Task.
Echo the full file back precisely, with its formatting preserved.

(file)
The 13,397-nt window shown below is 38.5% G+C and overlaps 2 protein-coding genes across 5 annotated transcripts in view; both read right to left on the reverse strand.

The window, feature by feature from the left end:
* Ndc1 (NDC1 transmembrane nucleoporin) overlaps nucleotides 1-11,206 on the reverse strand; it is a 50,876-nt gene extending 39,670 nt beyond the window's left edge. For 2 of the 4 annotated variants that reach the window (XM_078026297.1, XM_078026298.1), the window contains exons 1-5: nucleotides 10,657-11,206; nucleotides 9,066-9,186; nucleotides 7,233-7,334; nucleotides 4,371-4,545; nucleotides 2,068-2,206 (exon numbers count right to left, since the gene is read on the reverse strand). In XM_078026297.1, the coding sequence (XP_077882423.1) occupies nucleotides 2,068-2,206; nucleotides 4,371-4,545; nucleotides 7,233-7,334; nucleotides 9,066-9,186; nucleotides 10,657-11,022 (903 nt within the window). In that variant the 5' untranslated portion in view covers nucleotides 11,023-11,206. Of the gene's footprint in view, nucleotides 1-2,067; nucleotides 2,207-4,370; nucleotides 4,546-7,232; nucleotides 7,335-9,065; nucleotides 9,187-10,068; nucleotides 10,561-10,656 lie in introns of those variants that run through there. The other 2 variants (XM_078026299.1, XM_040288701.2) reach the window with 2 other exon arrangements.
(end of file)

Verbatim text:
The 13,397-nt window shown below is 38.5% G+C and overlaps 2 protein-coding genes across 5 annotated transcripts in view; both read right to left on the reverse strand.

The window, feature by feature from the left end:
* Ndc1 (NDC1 transmembrane nucleoporin) overlaps nucleotides 1-11,206 on the reverse strand; it is a 50,876-nt gene extending 39,670 nt beyond the window's left edge. For 2 of the 4 annotated variants that reach the window (XM_078026297.1, XM_078026298.1), the window contains exons 1-5: nucleotides 10,657-11,206; nucleotides 9,066-9,186; nucleotides 7,233-7,334; nucleotides 4,371-4,545; nucleotides 2,068-2,206 (exon numbers count right to left, since the gene is read on the reverse strand). In XM_078026297.1, the coding sequence (XP_077882423.1) occupies nucleotides 2,068-2,206; nucleotides 4,371-4,545; nucleotides 7,233-7,334; nucleotides 9,066-9,186; nucleotides 10,657-11,022 (903 nt within the window). In that variant the 5' untranslated portion in view covers nucleotides 11,023-11,206. Of the gene's footprint in view, nucleotides 1-2,067; nucleotides 2,207-4,370; nucleotides 4,546-7,232; nucleotides 7,335-9,065; nucleotides 9,187-10,068; nucleotides 10,561-10,656 lie in introns of those variants that run through there. The other 2 variants (XM_078026299.1, XM_040288701.2) reach the window with 2 other exon arrangements.